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  • Robert Weed

Chapter 13 bankruptcy: Why it’s picked by only 5% of my clients

Chapter 13 is selected by less than 5% of my Virginia bankruptcy clients.  For other people filing bankruptcy in Northern Virginia, it’s about 20%.  That statistic jumped out from a computer study of cases filed in bankruptcy court for Northern Virginia for the last six weeks of 2010.

You might wonder if we avoid Chapter 13 bankruptcy because we don’t know how to do them.  Actually, our firm has really good qualifications to do them–but only when they are needed.

Lori Rupp, our Chapter 13 Senior Paralegal, was paralegal for the Chapter 13 Trustee in Flint Michigan.

I moderated the panel of bankruptcy judges on Chapter 13 at the NACBA national convention when the 2005 law took effect.

I have a whole website on how we can use it to get rid of second mortgages.   And I have a blog post on innovative use of Chapter 13 bankruptcy for people with overwhelming student loans.

Virginia Bankruptcy Lawyer Robert Weed

We’ve done nearly a thousand Chapter 13 bankruptcies–and we know that for most people, Chapter 7 is better.

We’ve done nearly one thousand Chapter 13’s.

We know a lot–including knowing enough to avoid Chapter 13 unless there’s some good reason to be there.

Why?  One reason is most of them fail.  In the last six weeks, there were 200 filed in Northern Virginia–and 120 were dismissed.   That works out to a failure rate of 60%.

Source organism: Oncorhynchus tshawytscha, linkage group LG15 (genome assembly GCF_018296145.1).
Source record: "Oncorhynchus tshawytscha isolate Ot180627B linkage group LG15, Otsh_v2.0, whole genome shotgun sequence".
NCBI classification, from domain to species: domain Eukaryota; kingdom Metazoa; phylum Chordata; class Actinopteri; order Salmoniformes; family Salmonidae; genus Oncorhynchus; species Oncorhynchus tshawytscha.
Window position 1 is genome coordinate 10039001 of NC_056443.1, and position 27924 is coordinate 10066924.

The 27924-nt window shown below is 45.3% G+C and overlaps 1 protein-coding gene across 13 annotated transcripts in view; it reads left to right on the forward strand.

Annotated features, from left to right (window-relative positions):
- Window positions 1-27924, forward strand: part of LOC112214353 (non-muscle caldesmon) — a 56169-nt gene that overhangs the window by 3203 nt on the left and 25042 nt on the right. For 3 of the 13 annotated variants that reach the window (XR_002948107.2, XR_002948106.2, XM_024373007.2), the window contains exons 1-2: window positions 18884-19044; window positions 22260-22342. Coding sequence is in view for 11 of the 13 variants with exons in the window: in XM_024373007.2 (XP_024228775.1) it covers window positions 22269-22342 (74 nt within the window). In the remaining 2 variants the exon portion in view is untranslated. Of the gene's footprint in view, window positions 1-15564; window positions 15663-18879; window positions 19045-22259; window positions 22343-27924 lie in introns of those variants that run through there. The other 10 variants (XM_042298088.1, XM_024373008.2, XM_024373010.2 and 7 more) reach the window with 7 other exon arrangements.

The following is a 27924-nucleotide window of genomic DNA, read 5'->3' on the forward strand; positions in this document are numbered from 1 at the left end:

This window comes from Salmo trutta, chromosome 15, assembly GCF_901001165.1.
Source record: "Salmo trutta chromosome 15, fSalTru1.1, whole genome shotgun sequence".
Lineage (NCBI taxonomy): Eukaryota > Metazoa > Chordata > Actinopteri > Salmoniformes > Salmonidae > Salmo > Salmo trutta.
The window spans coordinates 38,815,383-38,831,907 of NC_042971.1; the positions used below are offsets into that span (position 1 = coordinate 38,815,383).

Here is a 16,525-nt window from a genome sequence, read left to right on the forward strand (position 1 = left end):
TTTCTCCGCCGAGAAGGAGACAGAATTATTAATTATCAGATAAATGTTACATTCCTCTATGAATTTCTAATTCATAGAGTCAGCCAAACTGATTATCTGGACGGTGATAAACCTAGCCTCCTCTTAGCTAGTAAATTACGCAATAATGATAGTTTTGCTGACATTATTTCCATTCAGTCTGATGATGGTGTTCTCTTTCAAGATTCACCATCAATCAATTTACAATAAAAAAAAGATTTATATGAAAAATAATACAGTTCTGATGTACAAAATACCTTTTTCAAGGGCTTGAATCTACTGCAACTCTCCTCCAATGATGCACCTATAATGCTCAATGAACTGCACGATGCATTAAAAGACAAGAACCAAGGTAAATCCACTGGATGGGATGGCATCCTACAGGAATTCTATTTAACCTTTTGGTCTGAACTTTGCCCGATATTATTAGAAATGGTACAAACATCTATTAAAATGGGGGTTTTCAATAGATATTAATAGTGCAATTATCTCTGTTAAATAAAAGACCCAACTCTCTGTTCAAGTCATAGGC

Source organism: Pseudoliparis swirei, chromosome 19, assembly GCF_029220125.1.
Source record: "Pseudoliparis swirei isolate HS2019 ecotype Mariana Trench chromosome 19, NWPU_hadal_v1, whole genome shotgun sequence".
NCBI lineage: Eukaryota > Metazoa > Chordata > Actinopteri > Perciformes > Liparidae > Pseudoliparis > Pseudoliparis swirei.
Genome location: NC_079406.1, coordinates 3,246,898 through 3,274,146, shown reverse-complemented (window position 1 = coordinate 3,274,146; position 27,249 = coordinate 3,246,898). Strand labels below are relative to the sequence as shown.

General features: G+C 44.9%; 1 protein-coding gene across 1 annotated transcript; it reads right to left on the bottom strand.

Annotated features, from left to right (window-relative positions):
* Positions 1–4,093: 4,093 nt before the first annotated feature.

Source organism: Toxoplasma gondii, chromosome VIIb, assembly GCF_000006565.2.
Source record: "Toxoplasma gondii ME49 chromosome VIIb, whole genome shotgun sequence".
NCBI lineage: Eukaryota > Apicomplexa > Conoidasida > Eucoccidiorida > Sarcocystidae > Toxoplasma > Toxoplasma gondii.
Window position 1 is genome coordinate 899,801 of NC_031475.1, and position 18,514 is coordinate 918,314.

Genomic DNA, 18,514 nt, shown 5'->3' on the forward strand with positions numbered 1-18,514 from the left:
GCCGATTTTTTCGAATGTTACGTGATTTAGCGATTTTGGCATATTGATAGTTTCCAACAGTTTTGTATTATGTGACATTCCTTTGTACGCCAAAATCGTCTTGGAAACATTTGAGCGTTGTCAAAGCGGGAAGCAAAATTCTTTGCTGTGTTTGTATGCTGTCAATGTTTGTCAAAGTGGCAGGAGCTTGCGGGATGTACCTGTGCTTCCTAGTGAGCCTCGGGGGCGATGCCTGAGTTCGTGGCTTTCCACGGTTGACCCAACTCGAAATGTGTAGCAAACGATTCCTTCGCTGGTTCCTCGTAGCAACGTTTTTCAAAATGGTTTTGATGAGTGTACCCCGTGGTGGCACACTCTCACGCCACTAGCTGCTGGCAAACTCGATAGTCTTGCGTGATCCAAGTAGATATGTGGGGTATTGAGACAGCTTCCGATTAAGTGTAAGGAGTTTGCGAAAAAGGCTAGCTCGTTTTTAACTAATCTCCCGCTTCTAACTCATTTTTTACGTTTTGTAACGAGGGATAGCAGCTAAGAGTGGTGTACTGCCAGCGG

Second, they are unpredictable.  Under the 2005 bankruptcy law, you are required to send your tax forms to the trustee every year.  If there’s an “unforeseen” increase in your income, the trustee can ask the judge to increase your payments.   You can get your case approved paying a couple hundred dollars a month–and end up paying over a thousand.  (Richmond Bankruptcy Judge Judge Keith Phillips explains that here.  Swain decision – KLP.)

(Bankruptcy is supposed to be a new start in life and clear field for future effort. I don’t think it’s much of a new start if the trustee can keep coming back asking for more.)

Third, it’s worse for your credit.   You start getting back to good credit when you get your bankruptcy discharge.  In a Chapter 7, that’s about four months.  In Chapter 13, it’s sometimes three and usually five years.

(About half the creditors keep reporting you as late every month of your payment plan–piling on five more years of bad credit.  Christine Wolk, a NACBA member out of Wisconsin, got her judge there to say that’s illegal.  You can download that Judge’s ruling here.  I’ve tried challenge to that unfair credit reporting here, too, but these judges did not see it my way.)

Chapter 13’s often fail.  Your payment is unpredictable.  They are worse for your credit.  For those reasons, and a few others, for most people, I think Chapter 7 works better.

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